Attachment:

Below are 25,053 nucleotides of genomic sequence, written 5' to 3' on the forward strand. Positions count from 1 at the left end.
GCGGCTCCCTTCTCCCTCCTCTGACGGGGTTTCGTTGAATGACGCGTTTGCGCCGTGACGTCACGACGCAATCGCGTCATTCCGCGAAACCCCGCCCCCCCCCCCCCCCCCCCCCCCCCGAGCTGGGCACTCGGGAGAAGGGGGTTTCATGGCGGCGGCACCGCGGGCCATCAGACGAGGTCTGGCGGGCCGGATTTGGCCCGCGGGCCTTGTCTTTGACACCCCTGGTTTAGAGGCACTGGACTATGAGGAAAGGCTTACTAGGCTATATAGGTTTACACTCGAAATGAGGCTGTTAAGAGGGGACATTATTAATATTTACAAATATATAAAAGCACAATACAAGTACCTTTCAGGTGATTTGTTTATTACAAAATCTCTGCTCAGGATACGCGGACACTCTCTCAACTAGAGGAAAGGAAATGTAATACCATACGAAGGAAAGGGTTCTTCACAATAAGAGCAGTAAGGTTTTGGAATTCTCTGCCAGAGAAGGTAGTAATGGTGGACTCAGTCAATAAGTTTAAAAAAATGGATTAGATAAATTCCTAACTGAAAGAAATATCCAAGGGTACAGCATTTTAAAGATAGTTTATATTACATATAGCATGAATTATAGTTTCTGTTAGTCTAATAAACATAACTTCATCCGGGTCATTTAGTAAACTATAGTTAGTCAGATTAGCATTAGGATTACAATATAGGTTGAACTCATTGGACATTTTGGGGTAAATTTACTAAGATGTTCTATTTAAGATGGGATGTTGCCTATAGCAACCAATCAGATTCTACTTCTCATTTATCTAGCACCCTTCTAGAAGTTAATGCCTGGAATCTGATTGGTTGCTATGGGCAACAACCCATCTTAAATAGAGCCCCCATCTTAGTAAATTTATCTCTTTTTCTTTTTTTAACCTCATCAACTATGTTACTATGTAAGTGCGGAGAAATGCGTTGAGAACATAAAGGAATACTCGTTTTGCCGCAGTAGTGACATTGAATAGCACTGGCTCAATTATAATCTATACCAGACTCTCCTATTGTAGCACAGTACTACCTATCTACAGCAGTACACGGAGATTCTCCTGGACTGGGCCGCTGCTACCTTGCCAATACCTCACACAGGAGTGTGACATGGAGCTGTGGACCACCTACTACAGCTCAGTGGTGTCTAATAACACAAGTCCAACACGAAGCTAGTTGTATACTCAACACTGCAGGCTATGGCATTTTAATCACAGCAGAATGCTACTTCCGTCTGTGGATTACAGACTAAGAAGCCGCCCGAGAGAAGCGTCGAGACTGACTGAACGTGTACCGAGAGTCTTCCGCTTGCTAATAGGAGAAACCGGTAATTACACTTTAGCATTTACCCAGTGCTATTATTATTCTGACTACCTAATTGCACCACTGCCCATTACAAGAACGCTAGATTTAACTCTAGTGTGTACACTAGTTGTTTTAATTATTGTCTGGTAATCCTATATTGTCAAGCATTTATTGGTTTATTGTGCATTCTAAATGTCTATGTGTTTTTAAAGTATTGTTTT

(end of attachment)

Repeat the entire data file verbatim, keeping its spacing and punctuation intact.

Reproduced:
Below are 25,053 nucleotides of genomic sequence, written 5' to 3' on the forward strand. Positions count from 1 at the left end.
GCGGCTCCCTTCTCCCTCCTCTGACGGGGTTTCGTTGAATGACGCGTTTGCGCCGTGACGTCACGACGCAATCGCGTCATTCCGCGAAACCCCGCCCCCCCCCCCCCCCCCCCCCCCCCGAGCTGGGCACTCGGGAGAAGGGGGTTTCATGGCGGCGGCACCGCGGGCCATCAGACGAGGTCTGGCGGGCCGGATTTGGCCCGCGGGCCTTGTCTTTGACACCCCTGGTTTAGAGGCACTGGACTATGAGGAAAGGCTTACTAGGCTATATAGGTTTACACTCGAAATGAGGCTGTTAAGAGGGGACATTATTAATATTTACAAATATATAAAAGCACAATACAAGTACCTTTCAGGTGATTTGTTTATTACAAAATCTCTGCTCAGGATACGCGGACACTCTCTCAACTAGAGGAAAGGAAATGTAATACCATACGAAGGAAAGGGTTCTTCACAATAAGAGCAGTAAGGTTTTGGAATTCTCTGCCAGAGAAGGTAGTAATGGTGGACTCAGTCAATAAGTTTAAAAAAATGGATTAGATAAATTCCTAACTGAAAGAAATATCCAAGGGTACAGCATTTTAAAGATAGTTTATATTACATATAGCATGAATTATAGTTTCTGTTAGTCTAATAAACATAACTTCATCCGGGTCATTTAGTAAACTATAGTTAGTCAGATTAGCATTAGGATTACAATATAGGTTGAACTCATTGGACATTTTGGGGTAAATTTACTAAGATGTTCTATTTAAGATGGGATGTTGCCTATAGCAACCAATCAGATTCTACTTCTCATTTATCTAGCACCCTTCTAGAAGTTAATGCCTGGAATCTGATTGGTTGCTATGGGCAACAACCCATCTTAAATAGAGCCCCCATCTTAGTAAATTTATCTCTTTTTCTTTTTTTAACCTCATCAACTATGTTACTATGTAAGTGCGGAGAAATGCGTTGAGAACATAAAGGAATACTCGTTTTGCCGCAGTAGTGACATTGAATAGCACTGGCTCAATTATAATCTATACCAGACTCTCCTATTGTAGCACAGTACTACCTATCTACAGCAGTACACGGAGATTCTCCTGGACTGGGCCGCTGCTACCTTGCCAATACCTCACACAGGAGTGTGACATGGAGCTGTGGACCACCTACTACAGCTCAGTGGTGTCTAATAACACAAGTCCAACACGAAGCTAGTTGTATACTCAACACTGCAGGCTATGGCATTTTAATCACAGCAGAATGCTACTTCCGTCTGTGGATTACAGACTAAGAAGCCGCCCGAGAGAAGCGTCGAGACTGACTGAACGTGTACCGAGAGTCTTCCGCTTGCTAATAGGAGAAACCGGTAATTACACTTTAGCATTTACCCAGTGCTATTATTATTCTGACTACCTAATTGCACCACTGCCCATTACAAGAACGCTAGATTTAACTCTAGTGTGTACACTAGTTGTTTTAATTATTGTCTGGTAATCCTATATTGTCAAGCATTTATTGGTTTATTGTGCATTCTAAATGTCTATGTGTTTTTAAAGTATTGTTTT